The biggest difference is that the inlet flow of water becomes dynamic. With jets inside the hull the flow is static, determined by the motor only, but with an outboard jet the water flowing through the jet as it moves through the water creates a dynamic flow: it increase with speed. In essence the faster the boat goes…the greater the flow…the faster the boat goes – and with increasing efficiency.




COMPARISONS - The difference in efficiency compared to a propeller is even more stark, as this chart shows.

“When I entered Professor Benini’s office” recalls the entrepreneur “I found a professor of fluid dynamics with courteous and reserved ways. When I left I left a boy full of enthusiasm”


So much enthusiasm that Benini immediately joined the team, which resulted in increased interest from investors and Italy’s scientific community as a whole.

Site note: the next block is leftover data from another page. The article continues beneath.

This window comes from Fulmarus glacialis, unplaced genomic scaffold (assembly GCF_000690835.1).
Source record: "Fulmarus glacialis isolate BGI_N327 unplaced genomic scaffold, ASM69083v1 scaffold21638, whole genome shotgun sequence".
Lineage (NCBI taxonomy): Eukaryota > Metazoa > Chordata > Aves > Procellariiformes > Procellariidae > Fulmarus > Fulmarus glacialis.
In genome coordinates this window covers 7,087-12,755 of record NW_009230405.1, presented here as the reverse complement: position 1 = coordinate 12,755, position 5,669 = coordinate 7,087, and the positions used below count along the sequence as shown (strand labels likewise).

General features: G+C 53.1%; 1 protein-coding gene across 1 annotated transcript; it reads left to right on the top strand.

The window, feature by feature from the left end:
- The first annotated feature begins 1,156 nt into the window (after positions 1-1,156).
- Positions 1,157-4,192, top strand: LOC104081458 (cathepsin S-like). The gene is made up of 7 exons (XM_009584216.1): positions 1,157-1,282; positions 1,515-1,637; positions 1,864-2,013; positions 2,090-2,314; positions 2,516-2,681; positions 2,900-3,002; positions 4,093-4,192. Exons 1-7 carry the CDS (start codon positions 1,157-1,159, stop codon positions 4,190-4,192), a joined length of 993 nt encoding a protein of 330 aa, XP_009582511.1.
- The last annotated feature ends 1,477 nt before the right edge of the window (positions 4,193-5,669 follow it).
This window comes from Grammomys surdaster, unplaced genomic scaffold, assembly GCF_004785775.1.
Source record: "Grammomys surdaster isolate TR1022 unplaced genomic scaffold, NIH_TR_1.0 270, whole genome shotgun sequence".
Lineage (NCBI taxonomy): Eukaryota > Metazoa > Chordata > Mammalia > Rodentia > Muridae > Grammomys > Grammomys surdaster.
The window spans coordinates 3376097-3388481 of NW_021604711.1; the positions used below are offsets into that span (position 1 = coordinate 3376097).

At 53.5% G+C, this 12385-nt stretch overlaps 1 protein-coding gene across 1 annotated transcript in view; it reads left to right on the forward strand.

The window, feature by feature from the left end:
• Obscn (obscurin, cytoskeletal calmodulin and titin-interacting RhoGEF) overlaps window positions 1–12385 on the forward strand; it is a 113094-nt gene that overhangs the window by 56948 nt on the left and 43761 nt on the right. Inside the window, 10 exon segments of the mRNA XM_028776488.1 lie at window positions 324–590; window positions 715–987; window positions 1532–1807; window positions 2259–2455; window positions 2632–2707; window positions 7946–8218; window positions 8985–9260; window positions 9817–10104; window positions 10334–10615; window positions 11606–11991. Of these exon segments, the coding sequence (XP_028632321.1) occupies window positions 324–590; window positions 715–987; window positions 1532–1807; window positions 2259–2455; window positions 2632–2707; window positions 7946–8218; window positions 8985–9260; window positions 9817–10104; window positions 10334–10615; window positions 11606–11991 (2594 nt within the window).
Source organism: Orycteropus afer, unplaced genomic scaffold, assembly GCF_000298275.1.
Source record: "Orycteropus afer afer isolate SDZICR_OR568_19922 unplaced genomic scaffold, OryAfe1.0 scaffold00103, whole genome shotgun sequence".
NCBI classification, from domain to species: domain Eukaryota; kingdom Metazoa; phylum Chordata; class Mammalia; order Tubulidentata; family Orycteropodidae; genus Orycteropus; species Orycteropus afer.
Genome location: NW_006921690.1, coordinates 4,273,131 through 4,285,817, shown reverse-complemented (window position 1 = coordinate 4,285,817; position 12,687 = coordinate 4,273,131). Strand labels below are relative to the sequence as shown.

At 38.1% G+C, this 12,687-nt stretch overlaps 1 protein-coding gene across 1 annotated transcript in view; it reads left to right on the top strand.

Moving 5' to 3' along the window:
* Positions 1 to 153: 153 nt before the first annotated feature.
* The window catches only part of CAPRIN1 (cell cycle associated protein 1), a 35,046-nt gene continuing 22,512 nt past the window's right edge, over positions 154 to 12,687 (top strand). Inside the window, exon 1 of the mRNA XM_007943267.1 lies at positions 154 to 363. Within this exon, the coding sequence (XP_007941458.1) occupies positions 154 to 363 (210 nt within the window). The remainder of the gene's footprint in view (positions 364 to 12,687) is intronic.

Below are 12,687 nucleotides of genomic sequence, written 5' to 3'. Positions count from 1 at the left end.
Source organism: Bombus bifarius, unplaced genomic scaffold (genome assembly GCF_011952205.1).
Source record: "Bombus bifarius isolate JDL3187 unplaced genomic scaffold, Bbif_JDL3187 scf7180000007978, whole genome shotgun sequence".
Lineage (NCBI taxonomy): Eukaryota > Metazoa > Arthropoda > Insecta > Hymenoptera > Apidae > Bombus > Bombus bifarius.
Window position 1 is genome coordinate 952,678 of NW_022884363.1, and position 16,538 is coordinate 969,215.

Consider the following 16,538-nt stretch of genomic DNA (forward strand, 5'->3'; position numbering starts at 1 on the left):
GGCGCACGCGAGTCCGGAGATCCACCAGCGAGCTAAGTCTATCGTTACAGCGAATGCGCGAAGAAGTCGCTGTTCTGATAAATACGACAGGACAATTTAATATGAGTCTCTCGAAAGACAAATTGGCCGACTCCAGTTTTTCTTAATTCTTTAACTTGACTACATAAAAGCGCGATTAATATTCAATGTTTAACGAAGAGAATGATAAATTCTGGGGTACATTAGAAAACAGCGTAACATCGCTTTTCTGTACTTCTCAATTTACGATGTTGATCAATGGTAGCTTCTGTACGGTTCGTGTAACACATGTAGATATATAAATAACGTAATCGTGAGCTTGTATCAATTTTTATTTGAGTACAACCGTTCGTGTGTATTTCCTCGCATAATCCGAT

In 2018 the DeepSpeed propulsion system achieved “Seal of Excellence” certification from the European Union’s Horizon 2020 department, which is only given to 3 out of 1,000 applicants. This in turn has led to investments of almost €1.2M from various Italian and European science, technology and startup funds. They are in contention for a Horizon loan of €2M and DeepSpeed’s facebook page has notification of a crowd funding effort, but no details have yet been posted.

Buzz at the Genoa Boat Show

Which brings us to this week, at the Genoa Boat Show, where Sr. Goddo and his team have been showing off their prototype to enthusiastic crowds. The model on display is the company’s Number 10 prototype, and while it is very secretive about specifics of development, it seems safe to say there has been improvement every step of the way since 2007.

The advance of electric boating has always been marked by innovative thinking. Accumot and then Torqeedo put the electric motor under water, Candela has successfully pursued the potential of hydofoiling. And countless others are continually taking smaller, but equally important steps in every aspect of making electric boats go longer, faster and more efficiently.